Tem42 and others write about the "There's A Place In France" rhymes in this discussion thread: http://everything2.com/title/There%2520is%2520a%2520place%2520in%2520France There is a place in France; cvs bag; Jan 21 2000

Here's an excerpt from Tem42's Jan 15 2003 post to that thread:

"There are a number of children's rhymes based around this melody; for more information about the melody and it's original lyric, see "Streets Of Cairo". This writeup, on the other hand, will be devoted to the modern mutations of this tune as preformed by the children of America (and probably other countries, too). These various versions of the song are often adapted as clapping rhymes and jump rope rhymes.

First of all, it should be noted that since the seventies, France has more and more frequently been replaced with Mars. I don't know why this is, but it seems to fit in well with the song's drift into nonsense. I won't try to put the various lyrics I've found in chronological order, but I will start with the older 'France' version, and 'progress' to the 'Mars' version"

-snip-

Tem42 then posts a number of examples of these rhymes. Some of his {her?} risque, and/or "politically incorrect" examples aren't included in this Mudcat thread.


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Subject: RE: Folklore: Play Ground Hand Jives
From: GUEST,Fiddlefish
Date: 29 Apr 08 - 06:01 PM

Is it possible that the "I love coffee" jump rope jingle is related to the popular Ink Spots song of the 40s, "Java Jive":

I love coffee, I love tea
I love the java jive and it loves me
Coffee and tea and the jivin' and me
A cup, a cup, a cup, a cup, a cup!

Judy


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Subject: RE: Folklore: Play Ground Hand Jives
From: Azizi
Date: 29 Apr 08 - 07:11 PM

Hey, Judy {I started to write "Hey Jude" which is another great song}

:o}

As to your question, yes, I think that whoever wrote that
"Java Jive" song knew about the children's rhyme "I Love Coffee, I Love Tea".

But I don't have any proof that he or she or they knew that rhyme.

Maybe somebody else has some documentation about that {perhaps somebody asked the song writer/s that question in an interview}/
That would be great.

Well, maybe great is too superlative a word. But it sure would be good.


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Subject: RE: Folklore: Play Ground Hand Jives
From: GUEST,MOM from BAMA
Date: 02 May 08 - 10:58 PM

I have never heard of most of these I think it is just according where you live. I have two small girls and here is a few of the one's they are always doing.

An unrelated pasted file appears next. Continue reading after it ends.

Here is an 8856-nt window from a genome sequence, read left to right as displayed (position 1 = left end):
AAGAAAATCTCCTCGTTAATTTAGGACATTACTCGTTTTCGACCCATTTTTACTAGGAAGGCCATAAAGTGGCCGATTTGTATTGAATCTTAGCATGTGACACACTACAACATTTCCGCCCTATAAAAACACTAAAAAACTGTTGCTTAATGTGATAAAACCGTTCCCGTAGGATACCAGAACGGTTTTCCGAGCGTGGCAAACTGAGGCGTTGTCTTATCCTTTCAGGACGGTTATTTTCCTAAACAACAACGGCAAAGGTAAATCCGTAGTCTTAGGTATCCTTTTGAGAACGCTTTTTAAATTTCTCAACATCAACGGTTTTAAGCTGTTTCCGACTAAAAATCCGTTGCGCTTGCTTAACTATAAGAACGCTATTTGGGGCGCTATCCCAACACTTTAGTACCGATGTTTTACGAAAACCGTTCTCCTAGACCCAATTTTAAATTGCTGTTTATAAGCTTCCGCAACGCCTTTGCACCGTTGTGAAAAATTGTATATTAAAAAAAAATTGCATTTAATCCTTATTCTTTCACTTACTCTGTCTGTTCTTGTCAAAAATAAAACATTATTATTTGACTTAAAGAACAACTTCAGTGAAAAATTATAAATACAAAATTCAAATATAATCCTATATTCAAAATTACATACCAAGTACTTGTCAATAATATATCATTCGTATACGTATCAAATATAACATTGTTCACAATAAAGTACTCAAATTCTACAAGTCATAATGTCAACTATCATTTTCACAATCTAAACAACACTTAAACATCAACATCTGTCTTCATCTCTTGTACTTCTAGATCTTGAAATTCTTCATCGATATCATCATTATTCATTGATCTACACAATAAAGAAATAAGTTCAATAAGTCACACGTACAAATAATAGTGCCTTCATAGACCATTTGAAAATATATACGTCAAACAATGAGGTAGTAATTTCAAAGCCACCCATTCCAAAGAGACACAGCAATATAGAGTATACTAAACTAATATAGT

MOMMA MOMMA CAN'T YOU SEE
WHAT THIS BABY HAS DONE TO ME
TOOK AWAY MY MTV
NOW I'M STUCK WATCHING BARNEY
BARNEY GOT SHOT BY G.I. JOE
NOW I'M WATCHING COSBY SHOW
COSBY SHOW GOT FIRED
NOW I'M GETTING TIRED

DOUBLE DOUBLE THIS THIS
DOUBLE DOUBLE THAT THAT
DOUBLE THIS
DOUBLE THAT
DOUBLE DOUBLE THIS THAT

MIS SUE MIS SUE
MIS SUE FROM ALABAMA
LETS MAKE A MOVIE
SITTING IN A ROCKING CHAIR
EATING BETTY CROCKER
WATCHING THE CLOCK SAY
TICK TOCK BOOM BOOM BANANA
TICK TOCK BOOM BOOM BANANA
HEY LITTLE WHITE GIRL WHATCHA GOING TO DO
MOMMA GOT THE MESALS DADDY GOT THE FLU
GIVE ME A ABCDEFG HIJKLMNOP
TAKE A FLU SHOT TAKE A FLU SHOT
AND FREEZE


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Subject: RE: Folklore: Play Ground Hand Jives
From: Azizi
Date: 03 May 08 - 10:56 PM

Hey, Mom from Bama!

I just saw your three examples. Thanks for posting them! I hope you and other guests who post rhymes on Mudcat come back and share some more rhymes and join in the other conversations here.

Best wishes,

Azizi


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Subject: RE: Folklore: Play Ground Hand Jives
From: GUEST,woodcote
Date: 12 May 08 - 04:51 PM

Many of these rhymes came directly from the US to England during the 1940's

Burtonwood was ahuge US base and servicemen spread out across Lancashire

'I like coffee...' was common in the playgrounds of Preston in the 1960's

Quinnio coco was a well known game but involving throwing a ball

Queenio coco
who's got the ballio
I haven't got it
It isn't in mu pocket
Queenio coco
who's got the ballio


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Subject: RE: Folklore: Play Ground Hand Jives
From: GUEST
Date: 27 Jun 08 - 05:06 PM

National Children's Folksong Repository
http://www.edu-cyberpg.com/ncfr/
record what you remember and lets put it up for us to hear!


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Subject: Folklore: Play Ground Hand Jives
From: GUEST,JD
Date: 28 Jul 08 - 09:52 AM

In response to Sarah June 9, 2005


In the land of Oz
Where the ladies smoke cigars
Every puff they take is enough to kill a snake
When the snakes are dead
They put roses in their head
When the roses die